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2.7.2020

High Court justices demand the state explain the deterioration in access to farmlands trapped beyond the Separation Barrier

For over 16 year now, the Israeli military has been enforcing, on alleged security grounds, a draconian permit regime in parts of the West Bank it dubs the “Seam Zone”. These are the lands that are trapped between the Green Line and the Separation Barrier, built inside the West Bank, contrary to international law. Palestinians who live in these areas or wish to go there, must obtain in advance a permit for this purpose – whereas Israelis and tourists can access these areas freely. Requests for permits to enter and stay in the Seam Zone are submitted and processed according to the “Seam Zone Regulations”, a convoluted document that sets out numerous, restrictive conditions and criteria, mostly unconnected to security.

Since 2018, HaMoked has seen a significant rise in the number of agriculture-related permit requests denied by the military on the perplexing claim of a “tiny plot”, i.e. under 330 m², which allegedly does not require cultivation. Not only is it preposterous to consider any piece of land too small for cultivation, the fact is that usually the plots of land in question are many times larger and are under joint ownership of several members of a family. Rather than recognizing this joint ownership, the military – without any basis – acts as if the plot had been subdivided among the owners and treats each family member as sole owner of a small portion of the communal plot. This may mean that no family member is entitled to receive a permit, even for a large plot, as each person’s relative portion may be below the arbitrary minimum set by the military. Thus the military succeeds in further reducing the number of people who receive access to their agricultural lands, and increasing the area of uncultivated land inside the Seam Zone – while the owners have lost any ability to benefit from their lands.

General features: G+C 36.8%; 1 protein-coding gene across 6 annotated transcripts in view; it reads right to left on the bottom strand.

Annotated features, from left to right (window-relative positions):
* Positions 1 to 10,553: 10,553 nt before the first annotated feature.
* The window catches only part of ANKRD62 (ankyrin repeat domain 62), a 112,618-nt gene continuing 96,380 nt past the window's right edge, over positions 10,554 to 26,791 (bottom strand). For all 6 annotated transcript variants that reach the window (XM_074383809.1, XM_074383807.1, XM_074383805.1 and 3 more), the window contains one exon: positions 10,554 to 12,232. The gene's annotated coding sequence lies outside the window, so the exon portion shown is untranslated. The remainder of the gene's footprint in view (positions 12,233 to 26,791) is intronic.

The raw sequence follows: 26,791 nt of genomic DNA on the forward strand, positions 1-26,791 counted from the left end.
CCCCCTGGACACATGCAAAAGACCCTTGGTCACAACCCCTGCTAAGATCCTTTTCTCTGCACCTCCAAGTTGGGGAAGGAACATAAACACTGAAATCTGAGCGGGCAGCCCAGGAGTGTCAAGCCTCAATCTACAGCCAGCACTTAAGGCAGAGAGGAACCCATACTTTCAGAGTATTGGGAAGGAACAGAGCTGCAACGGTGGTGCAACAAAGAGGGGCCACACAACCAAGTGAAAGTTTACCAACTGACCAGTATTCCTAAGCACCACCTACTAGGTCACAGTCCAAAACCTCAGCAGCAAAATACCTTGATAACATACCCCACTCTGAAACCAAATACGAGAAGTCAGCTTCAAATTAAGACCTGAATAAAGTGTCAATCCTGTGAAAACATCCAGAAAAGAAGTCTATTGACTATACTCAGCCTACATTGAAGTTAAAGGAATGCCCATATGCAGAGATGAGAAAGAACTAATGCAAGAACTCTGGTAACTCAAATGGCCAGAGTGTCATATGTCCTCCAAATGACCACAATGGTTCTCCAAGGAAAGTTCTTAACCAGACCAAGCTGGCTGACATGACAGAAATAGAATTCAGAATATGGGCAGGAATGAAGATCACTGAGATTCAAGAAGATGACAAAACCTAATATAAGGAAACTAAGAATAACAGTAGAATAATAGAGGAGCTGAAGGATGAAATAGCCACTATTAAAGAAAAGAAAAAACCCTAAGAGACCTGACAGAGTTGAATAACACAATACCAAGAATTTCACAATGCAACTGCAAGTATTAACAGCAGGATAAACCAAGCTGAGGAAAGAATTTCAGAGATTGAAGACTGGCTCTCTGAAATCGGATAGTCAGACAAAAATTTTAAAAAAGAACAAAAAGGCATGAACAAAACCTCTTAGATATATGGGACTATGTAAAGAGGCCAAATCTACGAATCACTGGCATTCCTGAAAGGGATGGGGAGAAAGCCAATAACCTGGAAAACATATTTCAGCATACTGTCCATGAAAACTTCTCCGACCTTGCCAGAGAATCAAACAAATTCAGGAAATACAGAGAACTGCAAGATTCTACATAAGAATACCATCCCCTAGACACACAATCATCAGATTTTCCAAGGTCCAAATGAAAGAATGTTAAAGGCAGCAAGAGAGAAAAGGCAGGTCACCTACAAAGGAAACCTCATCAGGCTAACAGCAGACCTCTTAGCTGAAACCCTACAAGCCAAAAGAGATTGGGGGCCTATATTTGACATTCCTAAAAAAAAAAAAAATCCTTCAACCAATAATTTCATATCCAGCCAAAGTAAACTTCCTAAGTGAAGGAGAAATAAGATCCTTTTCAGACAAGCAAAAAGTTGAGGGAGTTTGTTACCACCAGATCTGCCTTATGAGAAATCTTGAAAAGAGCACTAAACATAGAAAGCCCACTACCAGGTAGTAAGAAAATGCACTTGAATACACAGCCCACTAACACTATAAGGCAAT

HaMoked’s petition
to the High Court of Justice (HCJ) challenging this matter has been ongoing since late 2018. In mid-2019, the HCJ demanded answers from the state, particularly regarding the disparity between this restriction and its undertaking to ensure farmers’ continued access to their trapped lands, endorsed in the 2011 Seam Zone judgment. However, in September 2019, the regulations applied to the Seam Zone were made even harsher, among other things, by the introduction of a new drastic restriction, whereby permit holders can only reach their lands a set number of days per year, rather than daily as before.

Therefore, on February 27, 2020, HaMoked filed an amended petition, including the demand to cancel this new restriction. In a July 1, 2020 hearing on the petition, the justices directed several pointed statements at the state. Among other things, Justice Barak-Erez said: “the only thing you made easier is that a farmer applying for a permit has to deal with the bureaucracy once every three years rather than every two years. As far as the substantive criteria are concerned, they have been worsened”. Regarding the data presented by the state, Barak-Erez added: “We will allow you [the state] to present [additional] data. If there are data, they have not been presented to us in a transparent manner”. Justice Karra added “why is it necessary to change the policy?... a person who did not break the law [by illegally entering Israel], why should they be punished? This is collective punishment”.

At the conclusion of the hearing, the HCJ issued a decision directed entirely at the state. The state is thereby required to submit an updating notice, clarifying the scope of permits issued since April 2011, when the HCJ legitimized the permit regime applied in the Seam Zone, provided that farmers would be allowed to access their trapped lands to the extent possible. The state must now also clarify “the factual data concerning misuse of Seam Zone entry permits for the purpose of entering Israel illegally”. This, given that in its previous response to the petition, the state claimed that it new policy was necessary given the widespread phenomenon of abuse of permits by Seam Zone farmers. It should be noted that according to recent data HaMoked received from the military, only a very few of the thousands of refusals to grant a permit were denied on grounds related to this claim. In addition, as before, the state has been asked to explain “how and in what way does the current policy conform” to the state’s undertaking to respect the farmers’ rights.
mail@hamoked.org.il (02) 627 1698   (02) 627 6317

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